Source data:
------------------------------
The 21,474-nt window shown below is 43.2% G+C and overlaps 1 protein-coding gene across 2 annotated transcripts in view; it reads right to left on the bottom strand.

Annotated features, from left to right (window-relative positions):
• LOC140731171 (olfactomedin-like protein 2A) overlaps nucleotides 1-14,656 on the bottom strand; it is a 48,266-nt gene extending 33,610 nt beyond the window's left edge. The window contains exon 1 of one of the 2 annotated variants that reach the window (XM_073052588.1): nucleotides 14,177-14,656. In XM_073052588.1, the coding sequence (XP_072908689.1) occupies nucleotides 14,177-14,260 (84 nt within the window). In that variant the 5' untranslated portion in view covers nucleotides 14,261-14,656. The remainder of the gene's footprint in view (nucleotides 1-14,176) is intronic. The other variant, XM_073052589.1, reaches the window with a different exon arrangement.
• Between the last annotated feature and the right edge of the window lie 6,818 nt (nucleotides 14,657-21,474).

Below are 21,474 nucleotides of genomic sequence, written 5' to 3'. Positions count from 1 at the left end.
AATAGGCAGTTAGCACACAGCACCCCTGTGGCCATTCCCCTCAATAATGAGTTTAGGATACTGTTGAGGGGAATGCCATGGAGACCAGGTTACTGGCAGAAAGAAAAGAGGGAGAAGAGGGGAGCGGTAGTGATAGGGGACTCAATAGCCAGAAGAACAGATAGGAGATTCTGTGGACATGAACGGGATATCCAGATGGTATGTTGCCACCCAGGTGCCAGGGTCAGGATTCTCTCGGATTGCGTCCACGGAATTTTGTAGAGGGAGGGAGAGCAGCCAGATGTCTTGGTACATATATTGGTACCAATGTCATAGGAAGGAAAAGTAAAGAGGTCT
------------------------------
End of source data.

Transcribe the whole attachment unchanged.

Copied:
The 21,474-nt window shown below is 43.2% G+C and overlaps 1 protein-coding gene across 2 annotated transcripts in view; it reads right to left on the bottom strand.

Annotated features, from left to right (window-relative positions):
• LOC140731171 (olfactomedin-like protein 2A) overlaps nucleotides 1-14,656 on the bottom strand; it is a 48,266-nt gene extending 33,610 nt beyond the window's left edge. The window contains exon 1 of one of the 2 annotated variants that reach the window (XM_073052588.1): nucleotides 14,177-14,656. In XM_073052588.1, the coding sequence (XP_072908689.1) occupies nucleotides 14,177-14,260 (84 nt within the window). In that variant the 5' untranslated portion in view covers nucleotides 14,261-14,656. The remainder of the gene's footprint in view (nucleotides 1-14,176) is intronic. The other variant, XM_073052589.1, reaches the window with a different exon arrangement.
• Between the last annotated feature and the right edge of the window lie 6,818 nt (nucleotides 14,657-21,474).

Below are 21,474 nucleotides of genomic sequence, written 5' to 3'. Positions count from 1 at the left end.
AATAGGCAGTTAGCACACAGCACCCCTGTGGCCATTCCCCTCAATAATGAGTTTAGGATACTGTTGAGGGGAATGCCATGGAGACCAGGTTACTGGCAGAAAGAAAAGAGGGAGAAGAGGGGAGCGGTAGTGATAGGGGACTCAATAGCCAGAAGAACAGATAGGAGATTCTGTGGACATGAACGGGATATCCAGATGGTATGTTGCCACCCAGGTGCCAGGGTCAGGATTCTCTCGGATTGCGTCCACGGAATTTTGTAGAGGGAGGGAGAGCAGCCAGATGTCTTGGTACATATATTGGTACCAATGTCATAGGAAGGAAAAGTAAAGAGGTCT